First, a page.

Albany, Chicago and Columbus were all given rather more extensive modifications to turn them into missile cruisers. The entire superstructure was removed and a new aluminium structure built. This featured 'Macks', combined masts and stacks, replacing both the existing masts and the two funnels. A large rectangular superstructure was built in front of the forward 'Mack', topped with the new bridge. Radar antennas were installed on top of the 'Macks'.

All of the 8in guns were replaced and the ships were armed with four missile launches. Two twin Talos surface to air missile launches were carried, one fore and one aft, both on the centre line. The RIM-8 Talos had a range of 60 miles and could launch a missile with a 465lb warhead or a 5 kiloton nuclear bomb.

The Chicago was also armed with triple torpedo tubes that could fire UUM-44 nuclear tipped anti-submarine torpedoes and could carry two anti-submarine helicopters. She also retained two 5in/ 38 guns.

The Chicago was recommissioned in her new role on 2 May 1964 and was assigned to Cruiser-Destroyer Flotilla Nine, Pacific Fleet. In September she joined the First Fleet instead and was used to test out the new missile systems. In January 1965 she carried out shock tests and damage control exercises. In June she was used for development tests on the Talos fire control system. She continued to be used as a test ship into 1966.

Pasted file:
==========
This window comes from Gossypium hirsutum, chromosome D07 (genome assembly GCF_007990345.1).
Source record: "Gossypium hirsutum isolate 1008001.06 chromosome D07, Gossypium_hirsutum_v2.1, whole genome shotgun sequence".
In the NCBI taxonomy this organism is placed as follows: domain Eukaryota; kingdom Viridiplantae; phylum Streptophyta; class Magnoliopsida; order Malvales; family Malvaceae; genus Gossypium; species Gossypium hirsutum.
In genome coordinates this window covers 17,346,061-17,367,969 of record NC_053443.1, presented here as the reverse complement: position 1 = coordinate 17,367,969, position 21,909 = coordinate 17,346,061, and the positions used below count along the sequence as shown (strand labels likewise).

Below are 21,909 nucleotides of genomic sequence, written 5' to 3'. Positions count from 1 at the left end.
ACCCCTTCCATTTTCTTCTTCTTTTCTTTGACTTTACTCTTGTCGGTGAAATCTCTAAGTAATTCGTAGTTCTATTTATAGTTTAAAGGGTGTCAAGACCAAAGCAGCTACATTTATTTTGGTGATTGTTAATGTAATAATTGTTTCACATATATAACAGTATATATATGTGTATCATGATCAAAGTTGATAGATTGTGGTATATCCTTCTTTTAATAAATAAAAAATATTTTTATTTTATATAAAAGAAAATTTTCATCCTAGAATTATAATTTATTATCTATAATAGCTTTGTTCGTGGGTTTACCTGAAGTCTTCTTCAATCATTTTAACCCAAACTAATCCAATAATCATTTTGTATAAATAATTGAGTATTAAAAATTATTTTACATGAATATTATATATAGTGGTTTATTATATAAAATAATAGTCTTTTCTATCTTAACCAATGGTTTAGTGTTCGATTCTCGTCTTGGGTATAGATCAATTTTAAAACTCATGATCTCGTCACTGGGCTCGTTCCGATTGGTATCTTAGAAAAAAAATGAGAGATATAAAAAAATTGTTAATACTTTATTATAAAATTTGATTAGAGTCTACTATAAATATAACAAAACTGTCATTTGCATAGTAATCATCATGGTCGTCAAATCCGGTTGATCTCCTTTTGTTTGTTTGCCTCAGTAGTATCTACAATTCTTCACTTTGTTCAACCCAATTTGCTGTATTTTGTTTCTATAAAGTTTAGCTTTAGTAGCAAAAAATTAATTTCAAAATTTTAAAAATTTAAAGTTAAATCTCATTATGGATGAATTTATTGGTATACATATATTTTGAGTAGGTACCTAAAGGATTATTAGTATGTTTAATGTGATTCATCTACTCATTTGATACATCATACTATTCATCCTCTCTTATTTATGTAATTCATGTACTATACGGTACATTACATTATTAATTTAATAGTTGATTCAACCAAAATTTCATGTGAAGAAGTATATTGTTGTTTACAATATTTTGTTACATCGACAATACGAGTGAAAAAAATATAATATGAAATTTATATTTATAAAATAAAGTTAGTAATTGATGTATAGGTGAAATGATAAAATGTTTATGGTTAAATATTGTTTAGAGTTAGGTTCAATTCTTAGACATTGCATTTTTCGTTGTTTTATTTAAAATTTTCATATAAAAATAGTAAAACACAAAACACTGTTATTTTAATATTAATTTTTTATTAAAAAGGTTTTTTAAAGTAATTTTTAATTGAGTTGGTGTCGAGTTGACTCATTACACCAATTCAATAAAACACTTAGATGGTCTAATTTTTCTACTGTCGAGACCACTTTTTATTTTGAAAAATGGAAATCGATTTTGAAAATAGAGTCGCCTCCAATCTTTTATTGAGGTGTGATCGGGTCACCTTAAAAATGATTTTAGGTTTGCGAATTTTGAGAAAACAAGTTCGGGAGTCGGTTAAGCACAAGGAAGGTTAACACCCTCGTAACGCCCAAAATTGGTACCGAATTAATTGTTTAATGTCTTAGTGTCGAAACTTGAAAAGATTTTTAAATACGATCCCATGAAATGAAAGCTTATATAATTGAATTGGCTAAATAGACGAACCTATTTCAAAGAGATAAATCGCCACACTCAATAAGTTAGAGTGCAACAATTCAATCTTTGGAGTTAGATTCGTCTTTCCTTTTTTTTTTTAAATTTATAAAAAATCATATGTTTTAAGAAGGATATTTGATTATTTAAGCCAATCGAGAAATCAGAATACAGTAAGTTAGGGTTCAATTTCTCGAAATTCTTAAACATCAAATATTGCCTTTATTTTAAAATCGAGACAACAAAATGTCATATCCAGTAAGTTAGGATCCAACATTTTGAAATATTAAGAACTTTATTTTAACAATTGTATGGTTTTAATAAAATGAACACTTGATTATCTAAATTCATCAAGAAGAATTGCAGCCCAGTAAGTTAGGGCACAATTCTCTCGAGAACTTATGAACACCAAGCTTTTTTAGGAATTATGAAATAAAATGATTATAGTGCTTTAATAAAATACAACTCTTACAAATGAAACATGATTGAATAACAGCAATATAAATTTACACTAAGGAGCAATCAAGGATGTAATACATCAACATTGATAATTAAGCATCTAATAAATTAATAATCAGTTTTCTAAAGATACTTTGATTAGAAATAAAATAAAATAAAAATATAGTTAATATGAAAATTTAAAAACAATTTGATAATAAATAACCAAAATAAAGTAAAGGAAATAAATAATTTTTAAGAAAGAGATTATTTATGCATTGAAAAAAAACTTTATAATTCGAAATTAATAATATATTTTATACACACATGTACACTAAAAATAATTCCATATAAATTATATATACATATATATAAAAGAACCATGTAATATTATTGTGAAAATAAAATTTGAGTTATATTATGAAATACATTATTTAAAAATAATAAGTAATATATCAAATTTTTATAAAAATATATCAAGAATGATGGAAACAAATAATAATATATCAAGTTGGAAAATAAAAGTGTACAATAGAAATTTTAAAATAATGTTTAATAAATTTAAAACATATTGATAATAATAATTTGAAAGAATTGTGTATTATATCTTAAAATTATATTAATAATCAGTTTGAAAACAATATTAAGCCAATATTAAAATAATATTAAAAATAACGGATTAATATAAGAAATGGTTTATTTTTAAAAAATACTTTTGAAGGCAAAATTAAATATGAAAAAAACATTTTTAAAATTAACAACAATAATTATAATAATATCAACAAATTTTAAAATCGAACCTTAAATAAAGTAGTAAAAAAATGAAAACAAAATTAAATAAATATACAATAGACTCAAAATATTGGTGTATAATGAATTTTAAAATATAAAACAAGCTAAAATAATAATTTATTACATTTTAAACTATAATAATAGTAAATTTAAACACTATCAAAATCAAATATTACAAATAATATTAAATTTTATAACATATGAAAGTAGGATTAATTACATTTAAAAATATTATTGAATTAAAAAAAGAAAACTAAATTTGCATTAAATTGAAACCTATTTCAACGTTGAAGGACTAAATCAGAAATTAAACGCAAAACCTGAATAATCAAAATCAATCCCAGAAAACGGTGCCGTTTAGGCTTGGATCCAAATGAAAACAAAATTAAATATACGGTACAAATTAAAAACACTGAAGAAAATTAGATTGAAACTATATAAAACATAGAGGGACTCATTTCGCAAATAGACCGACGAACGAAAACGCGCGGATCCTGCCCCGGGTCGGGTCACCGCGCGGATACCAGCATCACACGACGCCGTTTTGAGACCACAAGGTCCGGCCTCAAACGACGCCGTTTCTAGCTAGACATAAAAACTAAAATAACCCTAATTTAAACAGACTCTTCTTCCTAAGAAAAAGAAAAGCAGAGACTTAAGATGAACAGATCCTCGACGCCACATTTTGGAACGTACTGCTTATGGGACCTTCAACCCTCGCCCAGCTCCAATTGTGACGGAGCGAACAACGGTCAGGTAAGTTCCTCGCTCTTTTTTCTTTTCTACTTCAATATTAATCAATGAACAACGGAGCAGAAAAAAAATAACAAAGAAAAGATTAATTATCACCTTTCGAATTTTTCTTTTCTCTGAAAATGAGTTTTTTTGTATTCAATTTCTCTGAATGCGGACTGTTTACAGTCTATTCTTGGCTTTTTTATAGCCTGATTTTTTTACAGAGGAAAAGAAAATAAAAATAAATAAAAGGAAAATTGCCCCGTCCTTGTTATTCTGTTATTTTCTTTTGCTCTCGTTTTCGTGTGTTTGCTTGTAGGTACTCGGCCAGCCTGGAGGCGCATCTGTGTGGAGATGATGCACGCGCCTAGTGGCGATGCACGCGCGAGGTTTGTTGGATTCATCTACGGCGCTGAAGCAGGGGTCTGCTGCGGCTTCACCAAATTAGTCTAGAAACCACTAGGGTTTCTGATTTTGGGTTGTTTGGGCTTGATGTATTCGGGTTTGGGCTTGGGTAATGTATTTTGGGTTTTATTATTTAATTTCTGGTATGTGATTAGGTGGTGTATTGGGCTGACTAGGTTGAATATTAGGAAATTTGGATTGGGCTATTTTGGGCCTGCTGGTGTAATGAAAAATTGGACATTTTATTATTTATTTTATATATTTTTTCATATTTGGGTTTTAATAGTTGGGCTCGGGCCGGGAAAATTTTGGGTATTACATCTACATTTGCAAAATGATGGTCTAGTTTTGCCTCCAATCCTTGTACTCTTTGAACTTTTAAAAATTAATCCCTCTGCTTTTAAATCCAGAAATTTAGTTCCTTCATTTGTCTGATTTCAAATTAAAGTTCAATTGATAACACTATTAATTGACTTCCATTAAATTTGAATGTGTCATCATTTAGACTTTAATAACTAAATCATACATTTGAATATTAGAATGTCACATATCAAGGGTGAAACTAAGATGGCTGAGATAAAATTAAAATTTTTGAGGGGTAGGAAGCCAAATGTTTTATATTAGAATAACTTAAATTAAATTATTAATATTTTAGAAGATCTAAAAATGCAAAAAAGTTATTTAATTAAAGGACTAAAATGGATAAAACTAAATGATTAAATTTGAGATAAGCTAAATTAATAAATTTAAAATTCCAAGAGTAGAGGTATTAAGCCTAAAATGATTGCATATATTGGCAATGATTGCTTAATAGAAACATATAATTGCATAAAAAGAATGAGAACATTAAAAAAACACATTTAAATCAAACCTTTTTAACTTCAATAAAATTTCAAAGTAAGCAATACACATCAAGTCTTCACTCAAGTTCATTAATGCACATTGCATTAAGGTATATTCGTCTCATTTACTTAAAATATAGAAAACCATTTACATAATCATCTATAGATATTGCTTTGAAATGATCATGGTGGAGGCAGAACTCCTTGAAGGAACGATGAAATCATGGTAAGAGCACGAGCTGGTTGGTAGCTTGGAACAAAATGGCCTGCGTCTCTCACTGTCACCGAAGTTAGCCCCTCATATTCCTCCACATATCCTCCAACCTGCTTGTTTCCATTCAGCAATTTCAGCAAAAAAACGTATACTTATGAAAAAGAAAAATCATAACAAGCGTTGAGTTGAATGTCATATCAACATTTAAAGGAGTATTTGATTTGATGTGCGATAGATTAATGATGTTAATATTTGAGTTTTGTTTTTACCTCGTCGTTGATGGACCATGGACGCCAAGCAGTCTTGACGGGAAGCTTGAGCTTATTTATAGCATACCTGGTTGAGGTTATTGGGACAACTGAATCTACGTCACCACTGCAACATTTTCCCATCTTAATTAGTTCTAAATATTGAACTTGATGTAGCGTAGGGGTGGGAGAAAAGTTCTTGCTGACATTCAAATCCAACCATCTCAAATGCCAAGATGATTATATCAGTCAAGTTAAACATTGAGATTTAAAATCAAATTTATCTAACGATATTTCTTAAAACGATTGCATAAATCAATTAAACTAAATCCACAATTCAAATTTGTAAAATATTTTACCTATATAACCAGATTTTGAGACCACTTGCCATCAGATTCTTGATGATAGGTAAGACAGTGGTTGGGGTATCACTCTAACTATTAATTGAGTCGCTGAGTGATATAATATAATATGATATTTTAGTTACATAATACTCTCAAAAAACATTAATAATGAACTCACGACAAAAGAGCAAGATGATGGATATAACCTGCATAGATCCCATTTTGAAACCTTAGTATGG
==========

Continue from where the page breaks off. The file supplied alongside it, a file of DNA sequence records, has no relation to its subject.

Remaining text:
On 12 May 1966 the Chicago departed to the Pacific for her first combat tour. She reached Task Force 77, in the Tonkin Gulf off Vietnam on 13 June. Her first task was to use her advanced radar equipment to see if it was possible to conduct radar surveillance of all US naval aircraft operating over North Vietnam and the Gulf of Tonkin. This idea was quickly adopted, and she spent the rest of 1966 carrying out that role. She also watched out for enemy aircraft.